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Pregnant Woman Passes West Nile to Baby

Infant has defects in first known mother-to-child transmission

THURSDAY, Dec. 19, 2002 (HealthDayNews) -- In what's believed to be a first, health officials suspect a pregnant woman in upstate New York passed the West Nile virus on to her unborn baby last summer, apparently leading to "extensive" birth defects.

Officials had previously seen one case of West Nile in a pregnant woman, but her baby was unaffected by the virus. However, a range of microbes, including relatives of West Nile, can pass from mother to fetus and cause potentially serious damage.

"It's not particularly surprising that eventually we would discover a case of intrauterine infection in a West Nile-infected mother," said Dr. Daniel O'Leary, a West Nile expert at the U.S. Centers for Disease Control and Prevention.

He said the agency isn't certain the New York newborn's birth defects resulted from West Nile infection. But no other explanation fits better.

The 20-year-old mother was hospitalized in late August with fever, headache, blurred vision, vomiting, and back and abdominal pain. At that time, she was treated with antibiotics and underwent a series of neurological tests.

She left the hospital on Sept. 14 against her doctors' advice, but returned two days later. Subsequent blood tests proved positive for West Nile infection. The woman gave birth in mid-November, carrying the baby to term. (CDC officials declined to identify the newborn's gender, but the Post-Standard of Syracuse said it was a girl.) Blood samples from the baby were positive for antibodies to the virus that can only reflect an active infection, officials said.

Doctors identified eye problems with the infant in a physical exam once it was known that the baby had signs of infection, O'Leary said. Subsequent brain imaging tests turned up "extensive pathologic changes," said O'Leary, who would not elaborate on the baby's condition.

Dr. Lyle Petersen, another CDC West Nile specialist, called the prospect of intrauterine transmission of West Nile "very possible." But "with only one case it's impossible to really determine cause and effect," he said.

Even so, the West Nile's map of transmission now includes an impressive array of routes, from mosquito bites to blood donations and tissue grafts. Earlier this year, officials identified a likely case of West Nile infection passed through breast milk from a Michigan mother to her nursing infant.

The CDC has also learned of two cases of West Nile infection in lab workers handling afflicted animals. In each incident, microbiologists contracted the virus after accidental skin breaks with contaminated instruments.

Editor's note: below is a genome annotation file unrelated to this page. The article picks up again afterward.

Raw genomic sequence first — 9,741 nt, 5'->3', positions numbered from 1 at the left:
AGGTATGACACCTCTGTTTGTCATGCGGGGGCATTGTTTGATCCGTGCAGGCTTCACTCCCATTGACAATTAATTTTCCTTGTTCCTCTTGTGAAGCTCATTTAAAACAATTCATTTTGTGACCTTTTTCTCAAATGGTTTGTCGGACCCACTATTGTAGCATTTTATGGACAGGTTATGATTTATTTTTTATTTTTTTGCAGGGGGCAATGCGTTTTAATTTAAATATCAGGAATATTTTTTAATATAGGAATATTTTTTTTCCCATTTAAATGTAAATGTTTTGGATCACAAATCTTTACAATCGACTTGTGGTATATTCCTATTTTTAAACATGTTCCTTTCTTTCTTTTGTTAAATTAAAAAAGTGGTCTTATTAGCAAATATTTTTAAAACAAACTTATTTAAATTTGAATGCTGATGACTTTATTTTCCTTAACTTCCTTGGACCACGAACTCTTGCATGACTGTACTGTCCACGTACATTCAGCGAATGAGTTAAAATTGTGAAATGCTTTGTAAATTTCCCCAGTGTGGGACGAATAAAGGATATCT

This year saw a worrisome increase in West Nile infections. The number of cases ballooned from 149 between 1999 and 2001 to nearly 3,400 by Nov. 30 2002, officials said. Initially limited to the East Coast, infections appeared across the country, showing up in 2,289 counties in 44 states and Washington, D.C., health officials said.

Nearly 70 percent of the cases involved meningoencephalitis, or inflammation of the brain and spinal cord. The remaining patients developed West Nile fever, a milder form of illness.

Of the ill, 201 died, 199 of whom had brain and spinal cord infections. Older people are much more likely than younger patients to suffer the more serious form of West Nile infection, and their risk of death is higher, too.

Petersen said "hundreds of thousands" of people may have been infected with West Nile virus this year but didn't develop symptoms of the disease or never sought treatment. Six states in the Midwest and South -- Illinois, Indiana, Louisiana, Michigan, Ohio, and Texas -- were home to most of the confirmed cases, officials said.

Animals were also more vulnerable to the virus this year than ever before. More than 14,000 birds died from West Nile infection, and more than 9,000 horses contracted the disease, 12 times last year's figure, O'Leary said.

Health officials advise pregnant women with fever, headache, and other signs of West Nile infection to ask their doctor about being tested for the virus, which has no treatment. However, they discourage women without symptoms from seeking screening. All pregnant women should try to avoid mosquitoes by wearing protective clothing and using insect repellents that contain DEET.

Health officials have encouraged people in West Nile-infested areas to consider postponing elective surgeries until the mosquito season ends, as it has in most of the country. Still, "the blood supply has never been massively contaminated, " Petersen said. "If you need blood products, West Nile virus should be very low on your list of concerns."

What To Do

To find out more about West Nile, try the Centers for Disease Control and Prevention or the U.S. Geological Survey.

SOURCES: News teleconference with Lyle Petersen, M.D., deputy director for science, division of vector borne infectious diseases, and Daniel O'Leary, D.V.M., medical epidemiologist, Fort Collins, Colo., both with U.S. Centers for Disease Control and Prevention; Dec. 20, 2002, Morbidity and Mortality Weekly Report; Dec. 19, 2002, Syracuse Post-Standard
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